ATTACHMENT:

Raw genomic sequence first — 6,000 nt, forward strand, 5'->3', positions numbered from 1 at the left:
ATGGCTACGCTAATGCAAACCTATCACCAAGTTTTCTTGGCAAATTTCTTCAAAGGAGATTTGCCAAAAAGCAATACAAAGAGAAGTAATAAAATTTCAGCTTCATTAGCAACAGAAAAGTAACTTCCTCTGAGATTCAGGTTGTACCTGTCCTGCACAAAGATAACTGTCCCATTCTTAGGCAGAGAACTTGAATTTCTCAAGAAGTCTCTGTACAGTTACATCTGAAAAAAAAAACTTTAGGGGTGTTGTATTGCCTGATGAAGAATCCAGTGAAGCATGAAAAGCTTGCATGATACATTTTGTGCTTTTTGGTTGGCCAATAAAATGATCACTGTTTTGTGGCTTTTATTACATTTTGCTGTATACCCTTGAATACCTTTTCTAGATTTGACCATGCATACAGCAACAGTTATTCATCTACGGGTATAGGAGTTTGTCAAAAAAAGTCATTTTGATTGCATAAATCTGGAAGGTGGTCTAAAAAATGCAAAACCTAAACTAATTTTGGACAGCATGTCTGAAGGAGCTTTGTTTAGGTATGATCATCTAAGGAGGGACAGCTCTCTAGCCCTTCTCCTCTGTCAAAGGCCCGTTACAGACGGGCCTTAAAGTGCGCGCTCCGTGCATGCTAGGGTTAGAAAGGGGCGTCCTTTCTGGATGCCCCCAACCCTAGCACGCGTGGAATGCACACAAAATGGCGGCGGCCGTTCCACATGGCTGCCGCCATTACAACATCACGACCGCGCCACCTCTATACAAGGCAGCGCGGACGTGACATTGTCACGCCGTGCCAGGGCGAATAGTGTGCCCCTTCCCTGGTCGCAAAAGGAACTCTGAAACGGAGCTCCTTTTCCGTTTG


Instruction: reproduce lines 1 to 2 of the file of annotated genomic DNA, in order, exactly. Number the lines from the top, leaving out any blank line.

Raw genomic sequence first — 6,000 nt, forward strand, 5'->3', positions numbered from 1 at the left:
ATGGCTACGCTAATGCAAACCTATCACCAAGTTTTCTTGGCAAATTTCTTCAAAGGAGATTTGCCAAAAAGCAATACAAAGAGAAGTAATAAAATTTCAGCTTCATTAGCAACAGAAAAGTAACTTCCTCTGAGATTCAGGTTGTACCTGTCCTGCACAAAGATAACTGTCCCATTCTTAGGCAGAGAACTTGAATTTCTCAAGAAGTCTCTGTACAGTTACATCTGAAAAAAAAAACTTTAGGGGTGTTGTATTGCCTGATGAAGAATCCAGTGAAGCATGAAAAGCTTGCATGATACATTTTGTGCTTTTTGGTTGGCCAATAAAATGATCACTGTTTTGTGGCTTTTATTACATTTTGCTGTATACCCTTGAATACCTTTTCTAGATTTGACCATGCATACAGCAACAGTTATTCATCTACGGGTATAGGAGTTTGTCAAAAAAAGTCATTTTGATTGCATAAATCTGGAAGGTGGTCTAAAAAATGCAAAACCTAAACTAATTTTGGACAGCATGTCTGAAGGAGCTTTGTTTAGGTATGATCATCTAAGGAGGGACAGCTCTCTAGCCCTTCTCCTCTGTCAAAGGCCCGTTACAGACGGGCCTTAAAGTGCGCGCTCCGTGCATGCTAGGGTTAGAAAGGGGCGTCCTTTCTGGATGCCCCCAACCCTAGCACGCGTGGAATGCACACAAAATGGCGGCGGCCGTTCCACATGGCTGCCGCCATTACAACATCACGACCGCGCCACCTCTATACAAGGCAGCGCGGACGTGACATTGTCACGCCGTGCCAGGGCGAATAGTGTGCCCCTTCCCTGGTCGCAAAAGGAACTCTGAAACGGAGCTCCTTTTCCGTTTG